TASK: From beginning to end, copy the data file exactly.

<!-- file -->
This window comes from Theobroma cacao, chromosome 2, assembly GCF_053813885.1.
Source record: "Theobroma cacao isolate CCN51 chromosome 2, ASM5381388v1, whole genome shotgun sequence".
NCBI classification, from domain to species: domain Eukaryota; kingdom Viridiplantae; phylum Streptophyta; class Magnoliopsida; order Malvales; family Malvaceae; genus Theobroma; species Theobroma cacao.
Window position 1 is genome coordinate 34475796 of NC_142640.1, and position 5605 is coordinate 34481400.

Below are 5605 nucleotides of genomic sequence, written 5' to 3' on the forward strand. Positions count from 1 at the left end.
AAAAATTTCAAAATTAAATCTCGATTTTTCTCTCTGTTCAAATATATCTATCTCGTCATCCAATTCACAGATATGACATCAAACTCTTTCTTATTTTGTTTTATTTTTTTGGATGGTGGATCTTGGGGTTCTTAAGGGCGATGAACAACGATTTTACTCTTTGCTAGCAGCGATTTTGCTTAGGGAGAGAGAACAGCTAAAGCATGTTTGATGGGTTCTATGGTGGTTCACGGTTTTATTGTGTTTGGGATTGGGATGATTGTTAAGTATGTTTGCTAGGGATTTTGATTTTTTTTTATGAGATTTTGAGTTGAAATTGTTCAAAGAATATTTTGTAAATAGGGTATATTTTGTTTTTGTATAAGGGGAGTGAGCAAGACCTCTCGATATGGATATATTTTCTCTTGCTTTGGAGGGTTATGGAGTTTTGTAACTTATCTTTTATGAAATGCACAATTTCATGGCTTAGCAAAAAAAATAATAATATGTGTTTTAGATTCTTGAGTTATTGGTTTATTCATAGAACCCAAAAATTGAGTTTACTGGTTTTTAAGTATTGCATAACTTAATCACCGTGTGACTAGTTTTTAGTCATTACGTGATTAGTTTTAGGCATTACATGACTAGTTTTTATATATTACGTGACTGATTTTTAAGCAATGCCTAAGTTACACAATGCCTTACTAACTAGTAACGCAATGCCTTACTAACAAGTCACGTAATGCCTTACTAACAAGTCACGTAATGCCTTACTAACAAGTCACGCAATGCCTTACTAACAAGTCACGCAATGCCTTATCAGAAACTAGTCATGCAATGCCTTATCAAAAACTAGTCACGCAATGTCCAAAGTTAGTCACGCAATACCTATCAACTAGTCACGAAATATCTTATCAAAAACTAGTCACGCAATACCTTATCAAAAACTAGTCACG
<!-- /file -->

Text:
This window comes from Theobroma cacao, chromosome 2, assembly GCF_053813885.1.
Source record: "Theobroma cacao isolate CCN51 chromosome 2, ASM5381388v1, whole genome shotgun sequence".
NCBI classification, from domain to species: domain Eukaryota; kingdom Viridiplantae; phylum Streptophyta; class Magnoliopsida; order Malvales; family Malvaceae; genus Theobroma; species Theobroma cacao.
Window position 1 is genome coordinate 34475796 of NC_142640.1, and position 5605 is coordinate 34481400.

Below are 5605 nucleotides of genomic sequence, written 5' to 3' on the forward strand. Positions count from 1 at the left end.
AAAAATTTCAAAATTAAATCTCGATTTTTCTCTCTGTTCAAATATATCTATCTCGTCATCCAATTCACAGATATGACATCAAACTCTTTCTTATTTTGTTTTATTTTTTTGGATGGTGGATCTTGGGGTTCTTAAGGGCGATGAACAACGATTTTACTCTTTGCTAGCAGCGATTTTGCTTAGGGAGAGAGAACAGCTAAAGCATGTTTGATGGGTTCTATGGTGGTTCACGGTTTTATTGTGTTTGGGATTGGGATGATTGTTAAGTATGTTTGCTAGGGATTTTGATTTTTTTTTATGAGATTTTGAGTTGAAATTGTTCAAAGAATATTTTGTAAATAGGGTATATTTTGTTTTTGTATAAGGGGAGTGAGCAAGACCTCTCGATATGGATATATTTTCTCTTGCTTTGGAGGGTTATGGAGTTTTGTAACTTATCTTTTATGAAATGCACAATTTCATGGCTTAGCAAAAAAAATAATAATATGTGTTTTAGATTCTTGAGTTATTGGTTTATTCATAGAACCCAAAAATTGAGTTTACTGGTTTTTAAGTATTGCATAACTTAATCACCGTGTGACTAGTTTTTAGTCATTACGTGATTAGTTTTAGGCATTACATGACTAGTTTTTATATATTACGTGACTGATTTTTAAGCAATGCCTAAGTTACACAATGCCTTACTAACTAGTAACGCAATGCCTTACTAACAAGTCACGTAATGCCTTACTAACAAGTCACGTAATGCCTTACTAACAAGTCACGCAATGCCTTACTAACAAGTCACGCAATGCCTTATCAGAAACTAGTCATGCAATGCCTTATCAAAAACTAGTCACGCAATGTCCAAAGTTAGTCACGCAATACCTATCAACTAGTCACGAAATATCTTATCAAAAACTAGTCACGCAATACCTTATCAAAAACTAGTCACG